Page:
Anonymous Americas

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One Day's Command

The plumed staff officer gallops
Along the swaying line,
That shakes as, beaten by hailstones,
Shakes the loaded autumn vine;
And the earth beneath is reddened,
But not with the stain of wine.

The regular shock of a battery
The rattling tumult stuns;
And its steady thrill through the hill-side
Like a pulse beneath it runs;
The many are dead around it,
But the few still work the guns.

'Who commands this battery?'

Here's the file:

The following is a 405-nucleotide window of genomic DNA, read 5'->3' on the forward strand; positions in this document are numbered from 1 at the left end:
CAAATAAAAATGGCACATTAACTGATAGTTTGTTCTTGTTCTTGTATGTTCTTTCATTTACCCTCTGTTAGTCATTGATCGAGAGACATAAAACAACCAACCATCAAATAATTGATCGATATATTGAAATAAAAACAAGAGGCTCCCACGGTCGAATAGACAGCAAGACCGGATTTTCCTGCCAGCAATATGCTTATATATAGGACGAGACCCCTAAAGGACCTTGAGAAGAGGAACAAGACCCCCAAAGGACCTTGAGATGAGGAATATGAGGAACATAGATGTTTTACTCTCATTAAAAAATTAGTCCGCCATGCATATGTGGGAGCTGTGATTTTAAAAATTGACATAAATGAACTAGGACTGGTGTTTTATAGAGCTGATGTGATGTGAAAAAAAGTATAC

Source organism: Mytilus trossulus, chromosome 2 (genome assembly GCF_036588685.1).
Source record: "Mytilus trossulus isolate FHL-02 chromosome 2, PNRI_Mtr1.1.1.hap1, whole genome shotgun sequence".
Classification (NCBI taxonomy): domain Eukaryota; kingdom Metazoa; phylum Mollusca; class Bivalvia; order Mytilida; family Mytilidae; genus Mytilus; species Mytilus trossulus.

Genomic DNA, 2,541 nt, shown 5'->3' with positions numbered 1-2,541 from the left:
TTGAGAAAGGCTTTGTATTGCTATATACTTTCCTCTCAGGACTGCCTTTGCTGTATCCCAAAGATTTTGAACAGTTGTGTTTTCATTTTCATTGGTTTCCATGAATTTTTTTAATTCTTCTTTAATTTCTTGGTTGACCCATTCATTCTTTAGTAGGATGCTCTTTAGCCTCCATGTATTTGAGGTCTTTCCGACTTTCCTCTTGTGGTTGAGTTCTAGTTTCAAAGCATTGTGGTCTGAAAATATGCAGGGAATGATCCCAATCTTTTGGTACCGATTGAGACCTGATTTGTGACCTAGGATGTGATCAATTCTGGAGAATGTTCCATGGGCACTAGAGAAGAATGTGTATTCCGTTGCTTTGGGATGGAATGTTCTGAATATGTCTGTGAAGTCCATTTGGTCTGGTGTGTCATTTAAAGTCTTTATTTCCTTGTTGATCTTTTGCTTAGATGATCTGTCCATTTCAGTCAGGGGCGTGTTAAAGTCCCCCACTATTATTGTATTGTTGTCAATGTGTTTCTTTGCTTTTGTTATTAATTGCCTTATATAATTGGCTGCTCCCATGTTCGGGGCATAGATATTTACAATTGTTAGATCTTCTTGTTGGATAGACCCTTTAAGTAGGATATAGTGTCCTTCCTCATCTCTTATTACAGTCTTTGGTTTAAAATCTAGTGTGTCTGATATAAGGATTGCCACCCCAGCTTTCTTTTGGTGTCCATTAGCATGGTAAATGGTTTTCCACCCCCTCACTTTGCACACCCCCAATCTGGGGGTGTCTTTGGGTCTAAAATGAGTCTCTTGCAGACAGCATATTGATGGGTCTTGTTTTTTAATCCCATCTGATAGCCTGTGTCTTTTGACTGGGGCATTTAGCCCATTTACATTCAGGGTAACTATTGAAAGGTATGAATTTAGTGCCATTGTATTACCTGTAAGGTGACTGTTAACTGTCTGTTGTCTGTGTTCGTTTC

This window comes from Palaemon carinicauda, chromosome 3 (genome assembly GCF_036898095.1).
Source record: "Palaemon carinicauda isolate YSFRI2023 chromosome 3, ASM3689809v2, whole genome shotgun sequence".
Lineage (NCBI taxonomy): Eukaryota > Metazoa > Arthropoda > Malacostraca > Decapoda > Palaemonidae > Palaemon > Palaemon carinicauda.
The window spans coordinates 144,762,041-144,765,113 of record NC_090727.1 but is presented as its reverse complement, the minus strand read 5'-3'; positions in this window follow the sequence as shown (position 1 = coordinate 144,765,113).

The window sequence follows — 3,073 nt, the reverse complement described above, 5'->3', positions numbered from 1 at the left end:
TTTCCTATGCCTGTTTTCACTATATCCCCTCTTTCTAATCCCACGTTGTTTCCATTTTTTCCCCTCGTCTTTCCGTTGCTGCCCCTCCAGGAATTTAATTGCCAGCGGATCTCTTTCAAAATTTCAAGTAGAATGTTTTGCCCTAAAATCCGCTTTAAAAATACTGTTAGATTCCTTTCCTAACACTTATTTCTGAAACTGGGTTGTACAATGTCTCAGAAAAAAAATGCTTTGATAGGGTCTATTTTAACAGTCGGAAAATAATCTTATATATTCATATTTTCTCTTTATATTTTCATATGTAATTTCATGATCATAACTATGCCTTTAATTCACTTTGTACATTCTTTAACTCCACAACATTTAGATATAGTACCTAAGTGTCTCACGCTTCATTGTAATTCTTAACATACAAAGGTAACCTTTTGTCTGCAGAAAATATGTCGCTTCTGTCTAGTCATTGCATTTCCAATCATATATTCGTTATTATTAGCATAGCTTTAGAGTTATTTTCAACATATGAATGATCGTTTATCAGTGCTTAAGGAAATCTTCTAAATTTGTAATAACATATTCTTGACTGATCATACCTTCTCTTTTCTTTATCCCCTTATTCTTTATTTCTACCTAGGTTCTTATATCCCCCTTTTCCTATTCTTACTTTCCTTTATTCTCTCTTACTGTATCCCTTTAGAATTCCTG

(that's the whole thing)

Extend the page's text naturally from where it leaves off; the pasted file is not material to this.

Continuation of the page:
And Crosby his clear, young eyes
From the sliding gun-sights lifting
As the well-aimed death-bolt flies,
'I command it today, Sir!'
With a steady voice replies.

Answers as heroes answer,
With modest words and few,
Whose hearts and hands to duty
Even in death are true,
Though its awful light is breaking
Full on their blenchless view.

The officer passes onward
With a less troubled eye,
The words and the look unshaken
Bid every wild doubt fly;
He knows that the young commander
Is there to do or die.

To do
and
die; for the battle
And day of command are done,
While stands unmoved on the hill-side
Each shattered, blackened gun,
And Crosby in death beside them
A deathless name has won.

Poem Submitted: Monday, April 5, 2010

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